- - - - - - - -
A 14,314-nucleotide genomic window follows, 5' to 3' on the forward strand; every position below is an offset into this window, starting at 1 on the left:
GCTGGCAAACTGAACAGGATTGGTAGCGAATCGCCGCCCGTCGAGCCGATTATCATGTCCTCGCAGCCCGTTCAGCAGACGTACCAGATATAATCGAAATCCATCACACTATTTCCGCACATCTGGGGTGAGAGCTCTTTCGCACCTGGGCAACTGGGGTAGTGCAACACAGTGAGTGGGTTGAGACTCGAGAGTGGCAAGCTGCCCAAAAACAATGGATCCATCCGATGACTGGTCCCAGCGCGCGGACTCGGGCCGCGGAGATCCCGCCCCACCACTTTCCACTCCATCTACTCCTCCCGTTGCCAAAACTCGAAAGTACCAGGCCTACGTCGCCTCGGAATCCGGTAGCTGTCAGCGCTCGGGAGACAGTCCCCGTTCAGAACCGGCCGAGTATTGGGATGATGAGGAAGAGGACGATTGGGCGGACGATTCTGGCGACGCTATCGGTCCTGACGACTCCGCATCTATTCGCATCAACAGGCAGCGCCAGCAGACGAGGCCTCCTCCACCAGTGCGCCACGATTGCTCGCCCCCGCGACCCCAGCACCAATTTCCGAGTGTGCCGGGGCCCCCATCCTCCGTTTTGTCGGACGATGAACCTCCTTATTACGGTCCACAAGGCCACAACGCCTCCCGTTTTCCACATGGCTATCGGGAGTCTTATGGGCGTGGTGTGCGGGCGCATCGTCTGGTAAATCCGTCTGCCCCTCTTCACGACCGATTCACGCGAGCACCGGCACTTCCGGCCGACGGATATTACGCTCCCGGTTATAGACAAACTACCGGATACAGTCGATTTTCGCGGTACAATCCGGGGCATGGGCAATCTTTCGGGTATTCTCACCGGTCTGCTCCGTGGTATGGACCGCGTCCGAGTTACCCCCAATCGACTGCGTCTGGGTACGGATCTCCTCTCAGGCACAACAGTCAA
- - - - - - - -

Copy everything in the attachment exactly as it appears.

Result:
A 14,314-nucleotide genomic window follows, 5' to 3' on the forward strand; every position below is an offset into this window, starting at 1 on the left:
GCTGGCAAACTGAACAGGATTGGTAGCGAATCGCCGCCCGTCGAGCCGATTATCATGTCCTCGCAGCCCGTTCAGCAGACGTACCAGATATAATCGAAATCCATCACACTATTTCCGCACATCTGGGGTGAGAGCTCTTTCGCACCTGGGCAACTGGGGTAGTGCAACACAGTGAGTGGGTTGAGACTCGAGAGTGGCAAGCTGCCCAAAAACAATGGATCCATCCGATGACTGGTCCCAGCGCGCGGACTCGGGCCGCGGAGATCCCGCCCCACCACTTTCCACTCCATCTACTCCTCCCGTTGCCAAAACTCGAAAGTACCAGGCCTACGTCGCCTCGGAATCCGGTAGCTGTCAGCGCTCGGGAGACAGTCCCCGTTCAGAACCGGCCGAGTATTGGGATGATGAGGAAGAGGACGATTGGGCGGACGATTCTGGCGACGCTATCGGTCCTGACGACTCCGCATCTATTCGCATCAACAGGCAGCGCCAGCAGACGAGGCCTCCTCCACCAGTGCGCCACGATTGCTCGCCCCCGCGACCCCAGCACCAATTTCCGAGTGTGCCGGGGCCCCCATCCTCCGTTTTGTCGGACGATGAACCTCCTTATTACGGTCCACAAGGCCACAACGCCTCCCGTTTTCCACATGGCTATCGGGAGTCTTATGGGCGTGGTGTGCGGGCGCATCGTCTGGTAAATCCGTCTGCCCCTCTTCACGACCGATTCACGCGAGCACCGGCACTTCCGGCCGACGGATATTACGCTCCCGGTTATAGACAAACTACCGGATACAGTCGATTTTCGCGGTACAATCCGGGGCATGGGCAATCTTTCGGGTATTCTCACCGGTCTGCTCCGTGGTATGGACCGCGTCCGAGTTACCCCCAATCGACTGCGTCTGGGTACGGATCTCCTCTCAGGCACAACAGTCAA